We posit that household decision-making over fertility is characterized by moral hazard since most contraception can only be perfectly observed by the woman. Using an experiment in Zambia that varied whether women were given access to contraceptives alone or with their husbands, we find that women given access with their husbands were 19 percent less likely to seek family planning services, 25 percent less likely to use concealable contraception, and 27 percent more likely to give birth. However, women given access to contraception alone report a lower subjective well-being, suggesting a psycho-social cost of making contraceptives more concealable.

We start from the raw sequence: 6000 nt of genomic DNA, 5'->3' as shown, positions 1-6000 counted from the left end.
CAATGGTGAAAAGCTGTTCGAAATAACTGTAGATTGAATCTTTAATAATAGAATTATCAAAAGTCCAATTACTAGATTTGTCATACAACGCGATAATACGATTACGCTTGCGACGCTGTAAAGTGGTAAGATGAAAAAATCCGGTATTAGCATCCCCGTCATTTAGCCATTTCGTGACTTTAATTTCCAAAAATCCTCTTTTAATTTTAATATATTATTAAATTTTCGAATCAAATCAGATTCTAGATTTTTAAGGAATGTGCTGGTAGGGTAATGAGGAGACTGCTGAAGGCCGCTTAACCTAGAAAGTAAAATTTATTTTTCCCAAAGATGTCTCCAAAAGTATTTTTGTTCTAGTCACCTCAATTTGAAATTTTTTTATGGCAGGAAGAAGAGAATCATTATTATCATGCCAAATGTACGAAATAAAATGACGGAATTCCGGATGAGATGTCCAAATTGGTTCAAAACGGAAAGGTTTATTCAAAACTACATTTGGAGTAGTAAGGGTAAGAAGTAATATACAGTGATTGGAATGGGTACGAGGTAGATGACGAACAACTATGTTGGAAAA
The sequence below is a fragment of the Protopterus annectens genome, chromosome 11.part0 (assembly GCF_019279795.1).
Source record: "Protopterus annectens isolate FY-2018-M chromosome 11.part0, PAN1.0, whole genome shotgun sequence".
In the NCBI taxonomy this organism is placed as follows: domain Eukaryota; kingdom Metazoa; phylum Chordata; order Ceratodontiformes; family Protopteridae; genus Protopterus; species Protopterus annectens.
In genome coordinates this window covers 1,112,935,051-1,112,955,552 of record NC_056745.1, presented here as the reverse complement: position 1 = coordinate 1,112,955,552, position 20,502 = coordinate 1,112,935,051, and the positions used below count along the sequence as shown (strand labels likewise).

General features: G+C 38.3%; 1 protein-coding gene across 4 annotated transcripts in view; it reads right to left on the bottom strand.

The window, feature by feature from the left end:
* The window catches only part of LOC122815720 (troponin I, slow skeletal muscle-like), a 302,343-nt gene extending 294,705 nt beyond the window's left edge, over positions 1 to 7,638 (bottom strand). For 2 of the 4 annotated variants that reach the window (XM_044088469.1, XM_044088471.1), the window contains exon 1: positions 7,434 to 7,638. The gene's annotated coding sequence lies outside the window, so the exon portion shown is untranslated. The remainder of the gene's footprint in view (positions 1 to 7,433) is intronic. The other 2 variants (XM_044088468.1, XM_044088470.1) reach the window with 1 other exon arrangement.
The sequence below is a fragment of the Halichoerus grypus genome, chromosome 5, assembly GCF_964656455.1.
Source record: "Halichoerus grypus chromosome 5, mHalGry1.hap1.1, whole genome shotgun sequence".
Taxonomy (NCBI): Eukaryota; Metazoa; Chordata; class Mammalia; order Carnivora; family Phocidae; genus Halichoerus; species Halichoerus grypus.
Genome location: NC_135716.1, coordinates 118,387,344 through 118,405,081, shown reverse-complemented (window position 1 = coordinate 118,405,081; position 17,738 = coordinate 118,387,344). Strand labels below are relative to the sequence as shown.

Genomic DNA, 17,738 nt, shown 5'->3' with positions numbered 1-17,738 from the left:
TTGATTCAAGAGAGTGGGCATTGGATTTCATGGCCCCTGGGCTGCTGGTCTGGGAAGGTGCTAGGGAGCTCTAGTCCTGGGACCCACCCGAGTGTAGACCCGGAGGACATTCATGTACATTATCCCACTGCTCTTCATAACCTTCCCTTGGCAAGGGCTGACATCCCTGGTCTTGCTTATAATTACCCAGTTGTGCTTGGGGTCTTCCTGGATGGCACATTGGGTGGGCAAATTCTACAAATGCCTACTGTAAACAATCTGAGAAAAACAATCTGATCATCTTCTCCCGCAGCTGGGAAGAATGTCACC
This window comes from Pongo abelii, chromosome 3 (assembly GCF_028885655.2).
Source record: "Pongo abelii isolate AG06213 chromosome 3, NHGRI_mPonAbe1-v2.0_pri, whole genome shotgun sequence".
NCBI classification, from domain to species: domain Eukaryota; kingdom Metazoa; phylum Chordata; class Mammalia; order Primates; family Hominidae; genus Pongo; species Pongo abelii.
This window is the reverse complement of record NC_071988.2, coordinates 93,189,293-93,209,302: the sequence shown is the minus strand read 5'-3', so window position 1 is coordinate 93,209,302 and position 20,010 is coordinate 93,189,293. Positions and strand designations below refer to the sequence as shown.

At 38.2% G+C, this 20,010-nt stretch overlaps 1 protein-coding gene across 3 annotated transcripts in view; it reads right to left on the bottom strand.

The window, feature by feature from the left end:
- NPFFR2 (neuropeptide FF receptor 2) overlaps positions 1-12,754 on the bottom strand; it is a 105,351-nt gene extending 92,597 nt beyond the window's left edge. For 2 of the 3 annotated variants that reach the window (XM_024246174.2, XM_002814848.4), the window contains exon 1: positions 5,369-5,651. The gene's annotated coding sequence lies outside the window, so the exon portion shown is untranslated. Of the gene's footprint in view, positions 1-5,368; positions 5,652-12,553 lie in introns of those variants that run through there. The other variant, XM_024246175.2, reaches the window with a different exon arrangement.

Download for free:
Working paper(December 16, 2012) : http://www.people.hbs.edu/nashraf/papers/AshrafFieldLeeManuscript-12-16-12.pdf
ABOUT THE AUTHOR
American Economic Review
The American Economic Review is a general-interest economics journal. Established in 1911, the AER is among the nation's oldest and most respected scholarly journals in the economics profession.